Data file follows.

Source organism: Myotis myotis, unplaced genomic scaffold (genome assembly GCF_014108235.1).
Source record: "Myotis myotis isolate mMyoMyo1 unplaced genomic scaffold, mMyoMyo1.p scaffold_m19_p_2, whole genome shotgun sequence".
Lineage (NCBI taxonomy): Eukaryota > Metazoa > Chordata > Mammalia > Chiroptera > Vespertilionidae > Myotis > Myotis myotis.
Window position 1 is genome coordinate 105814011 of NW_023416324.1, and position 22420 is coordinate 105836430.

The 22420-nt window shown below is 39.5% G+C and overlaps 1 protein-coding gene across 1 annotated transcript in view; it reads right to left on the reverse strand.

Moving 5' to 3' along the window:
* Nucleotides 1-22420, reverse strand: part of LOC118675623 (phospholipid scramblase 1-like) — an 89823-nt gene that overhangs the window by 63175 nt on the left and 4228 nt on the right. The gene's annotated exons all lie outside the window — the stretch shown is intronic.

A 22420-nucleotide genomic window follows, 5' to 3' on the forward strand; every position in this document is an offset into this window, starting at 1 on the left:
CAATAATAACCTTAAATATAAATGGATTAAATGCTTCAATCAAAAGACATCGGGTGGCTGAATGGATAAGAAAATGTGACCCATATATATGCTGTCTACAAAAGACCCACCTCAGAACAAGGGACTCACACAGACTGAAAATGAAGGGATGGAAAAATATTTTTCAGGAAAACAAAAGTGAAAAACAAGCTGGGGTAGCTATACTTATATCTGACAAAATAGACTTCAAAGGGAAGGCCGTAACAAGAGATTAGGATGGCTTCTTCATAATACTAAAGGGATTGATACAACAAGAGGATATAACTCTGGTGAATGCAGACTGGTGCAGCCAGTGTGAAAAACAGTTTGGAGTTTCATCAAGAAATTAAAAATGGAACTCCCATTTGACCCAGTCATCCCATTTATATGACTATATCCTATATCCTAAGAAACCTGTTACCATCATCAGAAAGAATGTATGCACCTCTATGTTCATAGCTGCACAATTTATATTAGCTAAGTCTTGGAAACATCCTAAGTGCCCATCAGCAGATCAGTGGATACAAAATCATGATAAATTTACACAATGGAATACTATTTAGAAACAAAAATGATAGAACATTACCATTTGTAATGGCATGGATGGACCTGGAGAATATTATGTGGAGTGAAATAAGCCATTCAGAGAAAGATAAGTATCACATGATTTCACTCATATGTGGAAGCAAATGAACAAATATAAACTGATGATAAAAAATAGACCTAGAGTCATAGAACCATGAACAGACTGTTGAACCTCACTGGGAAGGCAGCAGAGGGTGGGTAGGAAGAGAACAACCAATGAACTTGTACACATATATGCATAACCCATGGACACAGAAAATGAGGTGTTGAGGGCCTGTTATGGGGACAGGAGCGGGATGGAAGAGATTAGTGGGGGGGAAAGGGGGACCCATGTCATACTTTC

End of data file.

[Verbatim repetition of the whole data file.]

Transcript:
Source organism: Myotis myotis, unplaced genomic scaffold (genome assembly GCF_014108235.1).
Source record: "Myotis myotis isolate mMyoMyo1 unplaced genomic scaffold, mMyoMyo1.p scaffold_m19_p_2, whole genome shotgun sequence".
Lineage (NCBI taxonomy): Eukaryota > Metazoa > Chordata > Mammalia > Chiroptera > Vespertilionidae > Myotis > Myotis myotis.
Window position 1 is genome coordinate 105814011 of NW_023416324.1, and position 22420 is coordinate 105836430.

The 22420-nt window shown below is 39.5% G+C and overlaps 1 protein-coding gene across 1 annotated transcript in view; it reads right to left on the reverse strand.

Moving 5' to 3' along the window:
* Nucleotides 1-22420, reverse strand: part of LOC118675623 (phospholipid scramblase 1-like) — an 89823-nt gene that overhangs the window by 63175 nt on the left and 4228 nt on the right. The gene's annotated exons all lie outside the window — the stretch shown is intronic.

A 22420-nucleotide genomic window follows, 5' to 3' on the forward strand; every position in this document is an offset into this window, starting at 1 on the left:
CAATAATAACCTTAAATATAAATGGATTAAATGCTTCAATCAAAAGACATCGGGTGGCTGAATGGATAAGAAAATGTGACCCATATATATGCTGTCTACAAAAGACCCACCTCAGAACAAGGGACTCACACAGACTGAAAATGAAGGGATGGAAAAATATTTTTCAGGAAAACAAAAGTGAAAAACAAGCTGGGGTAGCTATACTTATATCTGACAAAATAGACTTCAAAGGGAAGGCCGTAACAAGAGATTAGGATGGCTTCTTCATAATACTAAAGGGATTGATACAACAAGAGGATATAACTCTGGTGAATGCAGACTGGTGCAGCCAGTGTGAAAAACAGTTTGGAGTTTCATCAAGAAATTAAAAATGGAACTCCCATTTGACCCAGTCATCCCATTTATATGACTATATCCTATATCCTAAGAAACCTGTTACCATCATCAGAAAGAATGTATGCACCTCTATGTTCATAGCTGCACAATTTATATTAGCTAAGTCTTGGAAACATCCTAAGTGCCCATCAGCAGATCAGTGGATACAAAATCATGATAAATTTACACAATGGAATACTATTTAGAAACAAAAATGATAGAACATTACCATTTGTAATGGCATGGATGGACCTGGAGAATATTATGTGGAGTGAAATAAGCCATTCAGAGAAAGATAAGTATCACATGATTTCACTCATATGTGGAAGCAAATGAACAAATATAAACTGATGATAAAAAATAGACCTAGAGTCATAGAACCATGAACAGACTGTTGAACCTCACTGGGAAGGCAGCAGAGGGTGGGTAGGAAGAGAACAACCAATGAACTTGTACACATATATGCATAACCCATGGACACAGAAAATGAGGTGTTGAGGGCCTGTTATGGGGACAGGAGCGGGATGGAAGAGATTAGTGGGGGGGAAAGGGGGACCCATGTCATACTTTC